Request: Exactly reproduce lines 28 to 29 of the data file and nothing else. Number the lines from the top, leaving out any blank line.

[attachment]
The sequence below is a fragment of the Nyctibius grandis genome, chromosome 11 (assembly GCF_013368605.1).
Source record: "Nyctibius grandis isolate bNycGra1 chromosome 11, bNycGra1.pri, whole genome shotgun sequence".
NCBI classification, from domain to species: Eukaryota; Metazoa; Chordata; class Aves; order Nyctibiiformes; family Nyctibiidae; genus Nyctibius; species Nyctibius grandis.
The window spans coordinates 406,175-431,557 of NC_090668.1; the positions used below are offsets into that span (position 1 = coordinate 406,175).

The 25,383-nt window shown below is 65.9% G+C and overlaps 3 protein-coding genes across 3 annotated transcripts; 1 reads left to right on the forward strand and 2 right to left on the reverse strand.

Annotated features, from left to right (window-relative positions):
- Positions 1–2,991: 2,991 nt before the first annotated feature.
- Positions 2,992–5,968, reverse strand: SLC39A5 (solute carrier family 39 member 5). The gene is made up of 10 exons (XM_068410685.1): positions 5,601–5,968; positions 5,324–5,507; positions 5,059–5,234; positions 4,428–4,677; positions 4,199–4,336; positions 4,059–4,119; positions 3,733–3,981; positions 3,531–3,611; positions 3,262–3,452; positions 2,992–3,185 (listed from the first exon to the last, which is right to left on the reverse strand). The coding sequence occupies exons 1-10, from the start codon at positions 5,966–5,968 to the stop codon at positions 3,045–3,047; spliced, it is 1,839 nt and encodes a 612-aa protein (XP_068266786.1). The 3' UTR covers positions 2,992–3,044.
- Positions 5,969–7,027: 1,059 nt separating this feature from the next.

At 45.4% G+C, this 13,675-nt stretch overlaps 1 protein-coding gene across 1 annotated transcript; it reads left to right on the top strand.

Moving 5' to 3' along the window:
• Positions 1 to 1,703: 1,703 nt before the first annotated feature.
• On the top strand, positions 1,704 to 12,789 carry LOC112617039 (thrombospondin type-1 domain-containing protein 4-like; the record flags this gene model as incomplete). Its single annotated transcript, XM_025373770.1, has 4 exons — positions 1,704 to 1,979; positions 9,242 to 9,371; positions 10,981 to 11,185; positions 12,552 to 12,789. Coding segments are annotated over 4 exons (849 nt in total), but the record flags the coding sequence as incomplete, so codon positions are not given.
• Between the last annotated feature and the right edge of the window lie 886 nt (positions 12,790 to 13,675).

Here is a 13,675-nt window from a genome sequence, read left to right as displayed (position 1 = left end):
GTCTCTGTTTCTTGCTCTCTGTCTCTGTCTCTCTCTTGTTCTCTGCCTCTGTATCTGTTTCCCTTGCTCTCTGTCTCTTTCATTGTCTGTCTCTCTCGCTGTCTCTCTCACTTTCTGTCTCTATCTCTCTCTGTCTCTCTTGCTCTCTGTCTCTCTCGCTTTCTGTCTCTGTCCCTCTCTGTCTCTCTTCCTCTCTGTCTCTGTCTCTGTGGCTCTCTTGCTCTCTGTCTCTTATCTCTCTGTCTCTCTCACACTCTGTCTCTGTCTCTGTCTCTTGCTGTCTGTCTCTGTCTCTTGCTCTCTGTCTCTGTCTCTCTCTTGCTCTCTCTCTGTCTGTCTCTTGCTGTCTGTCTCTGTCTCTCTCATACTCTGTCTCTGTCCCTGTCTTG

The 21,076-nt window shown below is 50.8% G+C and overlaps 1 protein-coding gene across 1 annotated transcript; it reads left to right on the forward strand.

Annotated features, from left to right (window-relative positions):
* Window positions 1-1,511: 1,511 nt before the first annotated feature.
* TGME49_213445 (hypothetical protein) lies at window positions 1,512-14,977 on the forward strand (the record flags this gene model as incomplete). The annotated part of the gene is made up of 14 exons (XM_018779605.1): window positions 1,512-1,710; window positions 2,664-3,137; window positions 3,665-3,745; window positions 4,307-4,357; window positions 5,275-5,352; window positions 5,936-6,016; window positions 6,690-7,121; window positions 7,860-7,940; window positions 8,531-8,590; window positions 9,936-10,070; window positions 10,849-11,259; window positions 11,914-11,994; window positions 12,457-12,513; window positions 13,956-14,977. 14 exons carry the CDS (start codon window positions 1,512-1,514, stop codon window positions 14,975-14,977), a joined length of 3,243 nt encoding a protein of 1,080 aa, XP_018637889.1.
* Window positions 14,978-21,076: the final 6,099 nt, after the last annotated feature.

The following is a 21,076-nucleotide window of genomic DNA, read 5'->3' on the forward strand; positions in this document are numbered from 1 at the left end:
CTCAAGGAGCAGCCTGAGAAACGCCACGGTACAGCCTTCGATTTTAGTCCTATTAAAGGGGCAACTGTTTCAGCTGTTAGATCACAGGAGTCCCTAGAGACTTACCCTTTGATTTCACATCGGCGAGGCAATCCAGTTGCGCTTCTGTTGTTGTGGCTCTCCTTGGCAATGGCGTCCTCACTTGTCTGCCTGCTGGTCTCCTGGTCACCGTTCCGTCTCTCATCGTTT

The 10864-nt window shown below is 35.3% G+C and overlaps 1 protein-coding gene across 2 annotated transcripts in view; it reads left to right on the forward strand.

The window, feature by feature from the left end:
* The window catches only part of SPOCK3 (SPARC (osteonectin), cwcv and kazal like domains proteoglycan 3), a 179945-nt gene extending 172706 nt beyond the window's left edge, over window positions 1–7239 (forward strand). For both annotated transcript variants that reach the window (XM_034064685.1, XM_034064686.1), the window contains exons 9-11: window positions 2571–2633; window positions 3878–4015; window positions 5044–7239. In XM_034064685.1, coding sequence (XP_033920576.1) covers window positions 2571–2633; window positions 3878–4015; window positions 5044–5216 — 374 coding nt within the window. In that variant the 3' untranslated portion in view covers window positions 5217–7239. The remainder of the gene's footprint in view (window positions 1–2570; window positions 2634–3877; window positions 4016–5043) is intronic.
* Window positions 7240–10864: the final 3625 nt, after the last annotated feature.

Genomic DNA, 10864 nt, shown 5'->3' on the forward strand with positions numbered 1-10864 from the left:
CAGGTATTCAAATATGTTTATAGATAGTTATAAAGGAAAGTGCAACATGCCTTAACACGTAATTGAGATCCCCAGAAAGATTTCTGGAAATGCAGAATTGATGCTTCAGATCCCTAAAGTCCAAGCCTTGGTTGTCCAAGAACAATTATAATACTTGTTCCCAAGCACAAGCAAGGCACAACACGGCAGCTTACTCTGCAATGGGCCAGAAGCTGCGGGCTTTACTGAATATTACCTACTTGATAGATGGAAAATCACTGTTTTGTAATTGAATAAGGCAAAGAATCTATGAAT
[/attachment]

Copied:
Genomic DNA, 10864 nt, shown 5'->3' on the forward strand with positions numbered 1-10864 from the left:
CAGGTATTCAAATATGTTTATAGATAGTTATAAAGGAAAGTGCAACATGCCTTAACACGTAATTGAGATCCCCAGAAAGATTTCTGGAAATGCAGAATTGATGCTTCAGATCCCTAAAGTCCAAGCCTTGGTTGTCCAAGAACAATTATAATACTTGTTCCCAAGCACAAGCAAGGCACAACACGGCAGCTTACTCTGCAATGGGCCAGAAGCTGCGGGCTTTACTGAATATTACCTACTTGATAGATGGAAAATCACTGTTTTGTAATTGAATAAGGCAAAGAATCTATGAAT